The race to a sustainable future is forcing Europe's energy groups to figure out exactly how to transform their businesses. Take a scalpel to operations and carve out carbon-intensive assets piece by piece? Or take the leap and sell them all in one fell swoop?
A number of sector advisers have told Mergermarket in recent months that the industry's leading names—think BP, Shell, Total and Eni—are looking to reduce exposure in their upstream oil businesses, as investor sentiment towards carbon-heavy assets rapidly sours and the EU sets its sights on a net-zero future.
Not only do they have to decide on whether to bundle assets or sell them off piecemeal, there's also the question of how to divest. There's a lot to think about.
1. Go public: The argument in favour of IPOs
There's a lot to be said for the IPO option, especially considering where we sit in both the economic and market cycles.
Last year, the economy was crippled and energy groups bore the brunt of weakened demand. Fast forward to mid-2021 and the global economy is restarting. Not only that, investors are rotating out of hyped tech stocks in favour of more humdrum, cyclical stocks. That's good news for energy groups, as is the rising demand for hydrocarbons as energy consumption recovers. It's also good news for existing shareholders who may want cash from the sale to reinvest where they see fit.
But—and it's a big but—investors increasingly do not want to put their money into carbon and you don't get much more carbon-intensive than oil. For example, there’s been some speculation that Wintershall DEA, the gas group owned by BASF and Russia's LetterOne, is thinking of ditching its IPO for a spin-off, owing to lacklustre demand. This speaks volumes, considering that gas is widely viewed as a favourable energy source for bridging the gradual transition to renewables.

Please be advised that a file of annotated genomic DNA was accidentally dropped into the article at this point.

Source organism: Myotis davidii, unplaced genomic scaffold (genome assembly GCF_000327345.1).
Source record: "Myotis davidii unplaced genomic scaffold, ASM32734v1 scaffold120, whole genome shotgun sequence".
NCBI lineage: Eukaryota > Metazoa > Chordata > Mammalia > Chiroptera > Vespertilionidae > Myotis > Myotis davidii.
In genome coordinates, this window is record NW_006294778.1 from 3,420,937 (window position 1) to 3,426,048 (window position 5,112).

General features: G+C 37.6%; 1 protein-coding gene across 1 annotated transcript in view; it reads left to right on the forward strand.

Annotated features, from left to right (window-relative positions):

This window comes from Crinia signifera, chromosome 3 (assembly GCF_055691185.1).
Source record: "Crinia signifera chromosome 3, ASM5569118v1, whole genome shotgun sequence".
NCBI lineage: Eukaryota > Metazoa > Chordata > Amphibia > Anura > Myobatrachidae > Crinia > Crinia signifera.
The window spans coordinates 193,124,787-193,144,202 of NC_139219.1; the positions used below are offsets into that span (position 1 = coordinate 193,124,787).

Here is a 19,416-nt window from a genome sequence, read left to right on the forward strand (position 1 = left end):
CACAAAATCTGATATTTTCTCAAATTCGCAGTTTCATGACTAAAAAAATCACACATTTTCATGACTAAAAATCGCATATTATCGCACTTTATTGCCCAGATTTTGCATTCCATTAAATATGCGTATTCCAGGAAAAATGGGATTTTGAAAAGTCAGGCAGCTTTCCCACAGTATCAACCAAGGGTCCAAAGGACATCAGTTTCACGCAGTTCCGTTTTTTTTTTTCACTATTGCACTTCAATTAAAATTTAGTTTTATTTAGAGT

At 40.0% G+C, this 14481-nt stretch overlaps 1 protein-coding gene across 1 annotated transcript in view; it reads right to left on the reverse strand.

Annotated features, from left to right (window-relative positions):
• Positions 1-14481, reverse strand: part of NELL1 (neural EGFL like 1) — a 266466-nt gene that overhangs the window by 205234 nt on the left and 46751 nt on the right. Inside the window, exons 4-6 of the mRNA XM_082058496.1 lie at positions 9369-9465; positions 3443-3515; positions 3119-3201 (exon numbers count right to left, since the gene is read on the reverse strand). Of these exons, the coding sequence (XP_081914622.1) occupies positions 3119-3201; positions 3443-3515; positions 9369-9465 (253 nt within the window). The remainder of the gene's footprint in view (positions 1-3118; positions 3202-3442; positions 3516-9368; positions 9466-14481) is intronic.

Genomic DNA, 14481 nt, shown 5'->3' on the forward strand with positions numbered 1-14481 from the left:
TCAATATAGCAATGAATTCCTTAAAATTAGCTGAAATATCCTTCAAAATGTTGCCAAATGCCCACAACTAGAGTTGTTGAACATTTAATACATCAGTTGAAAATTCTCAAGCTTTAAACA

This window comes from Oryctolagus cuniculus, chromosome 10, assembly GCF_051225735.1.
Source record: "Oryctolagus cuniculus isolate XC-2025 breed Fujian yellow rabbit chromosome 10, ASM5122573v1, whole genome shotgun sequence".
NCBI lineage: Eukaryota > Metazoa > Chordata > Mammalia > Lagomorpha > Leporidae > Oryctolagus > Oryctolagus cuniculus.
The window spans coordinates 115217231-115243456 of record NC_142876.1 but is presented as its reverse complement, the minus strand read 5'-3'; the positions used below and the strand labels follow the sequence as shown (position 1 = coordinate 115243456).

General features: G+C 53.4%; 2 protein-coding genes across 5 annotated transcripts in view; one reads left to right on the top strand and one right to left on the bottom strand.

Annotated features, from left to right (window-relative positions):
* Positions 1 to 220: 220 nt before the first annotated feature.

However, European energy groups with squeaky clean assets have more options available for funding their transitions. Oil and gas players Repsol and Eni, for example, have launched strategic reviews and are considering listing their respective renewables units, both of which are almost guaranteed to see appetite from climate-minded investors.
By splitting these assets off and raising cash on the stock market, the IPO proceeds can be reinvested into expanding renewables projects. This approach has the added benefit that, as independent entities, these renewables businesses should achieve the valuations they rightly deserve with better access to financing and at a lower cost of capital.
2. Slice and dice: The argument in favour of spin-offs
Then there's the demerger option. Mining giant Anglo American has taken this route, deciding to spin off its thermal coal business this year amid growing pressure from shareholders. This could be a template for others to follow.
Rather than attempting to drum up interest for an out-of-fashion asset, Thungela Resources listed on the Johannesburg and London stock exchanges. This approach requires less effort and involves less uncertainty as there is no offering process.
However, this may not result in a great outcome for existing shareholders. Investors will hold stock in the new company and demergers can result in significant short-term selling pressure, aka “flowback”, as demonstrated by Thungela's price plummeting on its first day of trading on the LSE. This can be especially pronounced if the demerged entity is significantly smaller than the parent and subsequently drops out of stock indices.
Energy groups are in an unenviable position but, either way, they will have to do something.
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